Federal Health Officials Say U.S. Ebola Outbreak Unlikely
Federal health officials have reiterated that an Ebola outbreak in the U.S. is unlikely and have dismissed calls to place a travel ban on countries affected by the disease, the Wall Street Journal reports.
CDC Director Tom Frieden said, "It's really understandable people are scared; it's a deadly virus, but you have to go back to basics -- the bottom line here is we know how to stop it."
He added that an incident in which the first patient to be diagnosed with the disease in the U.S. was initially released from the hospital without treatment was "a teachable moment" for providers (Portlock/Zibel, Wall Street Journal, 10/5). During an interview on CNN's "State of the Union," Frieden said that CDC and other health officials are working to isolate individuals who came in contact with the patient, adding, "We're confident we won't see a large number of [additional] cases from this" (Herb, "Politico Now," Politico, 10/5).
Meanwhile, National Institutes of Allergy and Infectious Diseases Director Anthony Fauci dismissed calls from some U.S. lawmakers to place a travel ban on countries affected by the disease. During an interview on "Fox News Sunday," he said, "When you start closing off countries like that, there's a real danger of making things worse. You isolate them, you can cause unrest in the country. It's conceivable that governments could fall if you isolate them completely."
In addition, Fauci rejected claims that U.S. military personnel who are working to contain the disease in West Africa could be infected. He said those deployed to the area are "well trained; they will not be in direct risk in the sense of contact with individuals" (Wall Street Journal, 10/5).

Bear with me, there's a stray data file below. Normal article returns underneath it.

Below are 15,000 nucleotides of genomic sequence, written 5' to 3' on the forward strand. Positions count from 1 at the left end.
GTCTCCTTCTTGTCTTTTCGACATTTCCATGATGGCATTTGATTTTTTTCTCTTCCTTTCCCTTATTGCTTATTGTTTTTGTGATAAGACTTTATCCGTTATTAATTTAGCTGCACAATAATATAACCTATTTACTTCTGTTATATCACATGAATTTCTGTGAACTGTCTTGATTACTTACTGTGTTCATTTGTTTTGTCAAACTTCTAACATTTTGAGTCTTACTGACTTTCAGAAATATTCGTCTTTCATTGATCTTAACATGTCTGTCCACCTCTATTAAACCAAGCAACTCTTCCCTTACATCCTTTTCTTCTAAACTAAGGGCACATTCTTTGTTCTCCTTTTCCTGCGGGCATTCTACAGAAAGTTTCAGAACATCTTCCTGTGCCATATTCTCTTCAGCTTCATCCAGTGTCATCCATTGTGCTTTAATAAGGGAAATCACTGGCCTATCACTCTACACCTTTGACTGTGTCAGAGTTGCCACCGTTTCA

D.C. Hospitals Rule Out Possible Ebola Cases
In related news, officials at two District of Columbia-area hospitals have ruled out Ebola in two patients who traveled to West Africa and who are being treated for Ebola-like symptoms, the Wall Street Journal reports.
District of Columbia Department of Health and Howard University Hospital officials said they "ruled out" the disease in a patient who exhibited similar symptoms when he arrived at Howard. Meanwhile, Shady Grove Adventist Hospital officials said a patient at the facility does not have Ebola but instead has malaria (Burton, Wall Street Journal, 10/4).
Officials Receive Hundreds of Inquires About Potential Ebola Cases
Also in related news, Frieden said CDC officials have received hundreds of inquires about potential Ebola cases since July, which are likely related to increased focus on the disease, Reuters reports.
Frieden said news of the U.S. diagnosis of Ebola has made hospitals across the country more alert to checking incoming patients for Ebola-like symptoms, particularly if the patients have recently traveled to areas affected by the outbreak (Begley et al., Reuters, 10/5).
Specifically, CDC is currently fielding around 800 calls each day from health care facilities and others who are concerned individuals might be infected with the disease. However, the Dallas-based patient so far is the only confirmed case in the U.S. (Levine, Politico, 10/5).This is part of the California Healthline Daily Edition, a summary of health policy coverage from major news organizations. Sign up for an email subscription.